Perspectives

CFO: the restless reinventor – Chapter 4

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Insight is everything for the disruptive CFO


In previous chapters, we discussed the pivotal role the CFO plays in setting the agenda for decisions that can make or break the business. At the heart of this shift is the abundance of data available, and the proliferation of technology that helps us to process that data and act on the insights generated. As well as building the capability to manage and harness data, the CFO must consider the possibility for bias that can come with machine-based decision making.

Data is widely acknowledged to be the new “black gold” for business: it’s the key to the kind of agile, real-time decision making that is essential to compete in the cognitive era. It opens doors to previously unimaginable revenue sources for organisations. It allows business leaders to peek under the hood of their ecosystem to discover efficiencies and predict risks. In a world where everything is connected and customer expectations just keep on rising, any business function that doesn’t invest seriously in data analytics is destined to fail.

So, if CFOs are to demonstrate their value to the organisation in no other way, they must do it by curating, protecting and exploiting new sources of data to gain winning business insights. Better than anyone, finance leaders understand that data is an asset to be monetised for competitive value. Truly, data is the CFO’s not-so-secret weapon.

Finance must actively curate proprietary data – as well as public data and data from their ecosystem and partners – to drive real-time insights, develop on-the-spot forecasts and make strategic investments before rival organisations get there first. Make no mistake, speed of decision making has a powerful impact on the business; the ability to dynamically shift plans and funding brings untold advantages in a volatile marketplace.

At the start of this series, we discussed ways the CFO can grasp opportunities to own the digital space. By holding the keys to their organisation’s investment decisions, the CFO becomes the steward of data, algorithms, metrics and benchmarks. They can show leadership by putting them at the centre of the finance function: where once finance teams planned around months and quarters, today they have to make quick-fire decisions on a day-to-day basis. And they can form strategic partnerships with other functions based on shared insights.

CFOs of large companies are at an advantage in that they have more data at their fingertips than market entrants do, but the scale of it can be daunting. Organisations that prioritised investment in data-gathering over the last decade are now faced with a veritable tsunami of data – some of it structured, a lot of it unstructured. It may be tempting to turn off the tap. The real challenge now is to control, categorise and validate the data.

CFOs should invest in powerful cognitive storage and discovery engines that can analyse the data rapidly and effectively. Automated data capture, data ingestion and touchless processing through intelligent workflow and automation are key to transforming processing speed.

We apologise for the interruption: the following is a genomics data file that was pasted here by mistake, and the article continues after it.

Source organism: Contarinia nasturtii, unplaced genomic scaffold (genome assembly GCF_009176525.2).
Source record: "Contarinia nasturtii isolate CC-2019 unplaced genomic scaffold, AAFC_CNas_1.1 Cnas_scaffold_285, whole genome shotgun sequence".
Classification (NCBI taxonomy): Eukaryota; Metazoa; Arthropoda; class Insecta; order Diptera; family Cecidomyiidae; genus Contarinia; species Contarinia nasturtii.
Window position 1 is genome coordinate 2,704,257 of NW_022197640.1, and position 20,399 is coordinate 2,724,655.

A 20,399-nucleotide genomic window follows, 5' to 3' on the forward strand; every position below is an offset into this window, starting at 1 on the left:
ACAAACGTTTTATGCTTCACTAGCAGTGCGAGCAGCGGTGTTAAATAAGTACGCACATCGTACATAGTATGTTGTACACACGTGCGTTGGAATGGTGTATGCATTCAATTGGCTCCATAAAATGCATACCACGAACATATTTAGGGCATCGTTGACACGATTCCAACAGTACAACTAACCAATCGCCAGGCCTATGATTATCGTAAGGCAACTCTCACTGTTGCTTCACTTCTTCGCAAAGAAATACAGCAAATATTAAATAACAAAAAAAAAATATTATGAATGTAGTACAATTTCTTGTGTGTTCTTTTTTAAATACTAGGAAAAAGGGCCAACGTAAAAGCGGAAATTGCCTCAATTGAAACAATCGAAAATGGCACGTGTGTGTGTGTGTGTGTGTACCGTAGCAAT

All the CFO’s decisions should be based on accurate and timely data and a common understanding of the facts: according to IBV research, “reinventor” CFOs create a single version of the financial truth through data. It is therefore important to invest in tools that ensure the integrity and authenticity of the data the business holds and build rigorous governance frameworks. And perhaps above all else, the CFO must invest wisely in cybersecurity controls. Blockchain plays a key role here. A single data breach could be a severe blow to the organisation’s profitability and reputation – not to mention the CFO’s credibility.

One of the biggest challenges posed by the proliferation of data is how to keep decision-making fair, auditable and bias-free across the enterprise. At the moment, readily understandable decisions can be automated – for example, mortgage application acceptance based on credit rating and other factors, but it won’t be long before more complex and sensitive decisions can be semi or fully automated. CFOs must strive to maintain transparency and balance in their decision-making processes as they become automated.

CFOs know they have to prioritise data. This knowledge may well have been causing them sleepless nights for some time. The important thing to know is they don’t have to get it all right straight away – but they do have to get started. CFOs should identify a useful and quick solution they can implement to get more out of their data and then, when they start to see results, begin to scale and plug-in extra elements.

Insight is everything. By stepping up to the challenge, getting a grip on data and becoming a custodian of insight, the CFO will cement their role as a true business partner – and the organisation will thrive.

IBM is pioneering new approaches, using AI and the data layer to drive touchless processing seamlessly across multi-ERP environments.

Through automation, IBM helped an education services client to transform its processes with the outcomes below. As is often the case, the client started along a roadmap of standardisation and automation before piloting and then adopting touchless AI-driven finance processing to enable scaling of technology and transformation of the business.

Check back soon for the next chapter, get in touch or visit our website to find out more.

Finance Practice Leader, IBM Global Business Services, Europe

Bob Booth

Vice President, Cognitive Process Reengineering, IBM Services Europe

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